An Ode to Novack: Dartmouth's Cultural Icon
Novack Cafe has a variety of eating options for students who need to grab something between classes or on the go.
Before I decided to go to Dartmouth, a friend of a friend showed me around. I don’t remember anything from her tour, save the fact that we skipped past Novack Café. “This is grim,” she said dismissively. As we moved on, I surreptitiously strained my neck in an attempt to catch a glimpse of this place that was “grim.” I was intrigued.
It’s hard to describe Novack to someone who has never experienced it.
When asked to complete this daunting task, Russell Stewart ’20 responded, “Just a cheap café to grab a sandwich if you’re really in a rush.”
It is, and it isn’t. For one, nothing sold by Dartmouth Dining Services meets the standards prescribed by the adjective “cheap.” But more importantly, the spirit of Novack transcends the confines of the library basement where it is situated. It is not just a place to buy food: it is a cultural icon.
Eating at Novack is analogous to inhaling fast food takeout while still in the restaurant parking lot, to picking at lukewarm leftovers from last night’s dinner while seated at your work desk or to shoving down a granola bar with one hand on the steering wheel. It is the butt of jokes in the Facebook group “Dartmouth Memes for Cold AF Teens.” During finals week, hungry students look at each other and, resigned, sigh, “Novack?” Its name is an acceptable synonym for “grim,” “sad” or “desperate.” In short, it is widely despised, at maximum volume and with much pride.
I understand the rationality of this conviction. The overwhelming greyness of the interior, the harsh lighting and the inescapable memories of late nights and early mornings don’t flatter Novack’s image. And it is difficult to forget the time that I bit into my Novack sandwich and found a fly. Nonetheless, I find Novack beautiful in its deplorability. To me, it represents everything Dartmouth should be.
First, it is diverse. There is coffee and energy drinks for the caffeine-deprived, fruit (albeit slightly battered) and vegetables for the healthy and a panacea of nostalgia-inducing study snacks for the young at heart. There’s nothing more poetic than reading about postsynaptic neurotransmitter-gated ion channels while eating your weight in crackers shaped like fish. Kombucha, seaweed crackers, Hot Pockets, Cheetos and chicken salad sandwiches combine to form a jarring kaleidoscope of foods served to a jarring kaleidoscope of people.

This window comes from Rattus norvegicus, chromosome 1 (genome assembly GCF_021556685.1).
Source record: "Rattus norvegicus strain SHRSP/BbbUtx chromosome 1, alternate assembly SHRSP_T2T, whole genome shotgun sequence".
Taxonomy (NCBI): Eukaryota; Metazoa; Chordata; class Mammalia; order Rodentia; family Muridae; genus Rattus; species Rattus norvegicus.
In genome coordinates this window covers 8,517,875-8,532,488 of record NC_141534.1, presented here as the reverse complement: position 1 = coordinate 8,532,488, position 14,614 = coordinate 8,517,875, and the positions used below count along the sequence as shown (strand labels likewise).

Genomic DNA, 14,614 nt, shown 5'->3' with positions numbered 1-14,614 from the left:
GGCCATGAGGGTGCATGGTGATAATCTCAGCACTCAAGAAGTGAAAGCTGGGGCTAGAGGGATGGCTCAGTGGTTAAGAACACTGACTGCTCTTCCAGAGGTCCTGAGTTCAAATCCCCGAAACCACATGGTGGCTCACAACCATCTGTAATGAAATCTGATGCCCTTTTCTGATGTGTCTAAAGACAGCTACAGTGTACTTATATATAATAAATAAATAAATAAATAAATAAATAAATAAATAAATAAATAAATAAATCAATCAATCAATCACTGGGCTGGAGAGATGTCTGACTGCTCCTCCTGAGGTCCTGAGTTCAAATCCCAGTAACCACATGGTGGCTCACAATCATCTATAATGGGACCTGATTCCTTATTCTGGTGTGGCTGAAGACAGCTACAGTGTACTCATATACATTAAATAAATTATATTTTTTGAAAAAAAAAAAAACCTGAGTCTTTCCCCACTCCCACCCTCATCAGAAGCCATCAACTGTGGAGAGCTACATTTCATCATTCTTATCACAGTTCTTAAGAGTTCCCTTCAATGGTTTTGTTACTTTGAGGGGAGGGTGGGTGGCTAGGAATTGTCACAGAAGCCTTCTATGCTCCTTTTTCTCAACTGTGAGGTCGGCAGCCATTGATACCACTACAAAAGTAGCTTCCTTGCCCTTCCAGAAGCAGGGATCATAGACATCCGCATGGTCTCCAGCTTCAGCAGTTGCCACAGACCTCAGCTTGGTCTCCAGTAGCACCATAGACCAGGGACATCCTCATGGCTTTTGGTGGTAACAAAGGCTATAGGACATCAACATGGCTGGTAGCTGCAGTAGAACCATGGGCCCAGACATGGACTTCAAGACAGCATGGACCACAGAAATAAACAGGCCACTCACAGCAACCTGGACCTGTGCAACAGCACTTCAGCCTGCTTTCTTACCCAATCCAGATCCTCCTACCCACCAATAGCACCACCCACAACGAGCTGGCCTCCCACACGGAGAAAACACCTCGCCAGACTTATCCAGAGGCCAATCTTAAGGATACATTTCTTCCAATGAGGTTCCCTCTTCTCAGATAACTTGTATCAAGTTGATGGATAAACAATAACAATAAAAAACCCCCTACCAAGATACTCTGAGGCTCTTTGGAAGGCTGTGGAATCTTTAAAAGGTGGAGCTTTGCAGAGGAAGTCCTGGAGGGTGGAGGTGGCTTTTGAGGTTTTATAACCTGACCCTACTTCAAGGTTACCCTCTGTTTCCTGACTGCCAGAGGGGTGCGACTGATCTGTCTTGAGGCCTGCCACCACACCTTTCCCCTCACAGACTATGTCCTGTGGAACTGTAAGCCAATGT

It is unpretentious and unassuming. Novack doesn’t pretend to be something it is not.
The same cannot be said for the hip-and-health-conscious-grandma’s-kitchen Collis Café, or the bakery-sans-oven King Arthur Flour Café, or the trying-to-be-ethnic, but should really stop Class of 1953 Commons. Novack is bare-bones: a single sales window, surrounded by wire-framed carts overflowing with snacks, facing an open work space. It is a dining facility that knows its place.
“We’re trying to feed people quickly between classes,” said Chris Robbins, manager of the residential snack bars and Novack Café. “And we’re also giving them another option for late night, or for studying.”
For Robbins, efficiency is key. He described to me a video in which one man cycles through the Novack line as many times as he can before his partner gets to the front of the KAF line during rush hour.
“He kept going through and going through and had a whole bunch of coffees lined up in the time the guy upstairs just went through once,” Robbins said, estimating that the Novack customer was ultimately able to reach the counter 17 times.
Perhaps Novack’s quick turnover explains why Stewart views it as “cheap” despite the fact that its sandwiches cost roughly as much as the sandwiches at KAF or Collis. Dartmouth students are busy, and for busy people, time is money. A coffee from KAF is a status symbol. It says, “I can succeed at Dartmouth and still have time to wait in line for 30 minutes.”
That being said, Alex Rounaghi ’20 appreciates the speed with which Novack workers can deliver his lunch, which usually consists of a tuna sandwich, salt and vinegar chips and a coffee. He values Novack for its reliability, both in service and in quality. In a word, he would describe Novack as “underrated.”
“There’s a negative stigma that [Novack is] just for people who are in a hurry and are just trying to get some food, but I think that they have great meals,” he said.
Particularly when compared with other DDS offerings, Novack is far from horrible. It serves bagels from local bakery Goose and Willie’s, as do Pine Restaurant at the Hanover Inn and Lou’s Restaurant and Bakery. It sells coffee from Pierce Bro’s, as does Collis. And the sandwiches, while perhaps not worthy of a five-star rating, are functional and not overtly offensive.
According to Rounaghi, adding to the charm of his usual Novack order is the fact that it was put together by his fellow students. Eating carrots bagged by your friend’s roommate is “more personal,” he said, than eating carrots that may as well have arrived in the Novack refrigerator fully formed.
Novack, along with the residential snack bars, is the only DDS facility which is run almost entirely by students. Students organize shifts, train fellow employees, take orders and identify areas for improvement. At an institution where it is easy to feel either coddled or forgotten, this display of support and trust is refreshing.
To conclude my ode to Novack, I encourage students to imagine a world without it. A world in which the 10:00 pm bag of chips they so desperately need in order to focus is withheld from them by a snaking line of their fellow classmates or by a trek across the frigid Green. A world in which they are forced to sacrifice reliability for branding. A world in which students depend on the College entirely, and the College depends on students not at all.
Thank you, Novack.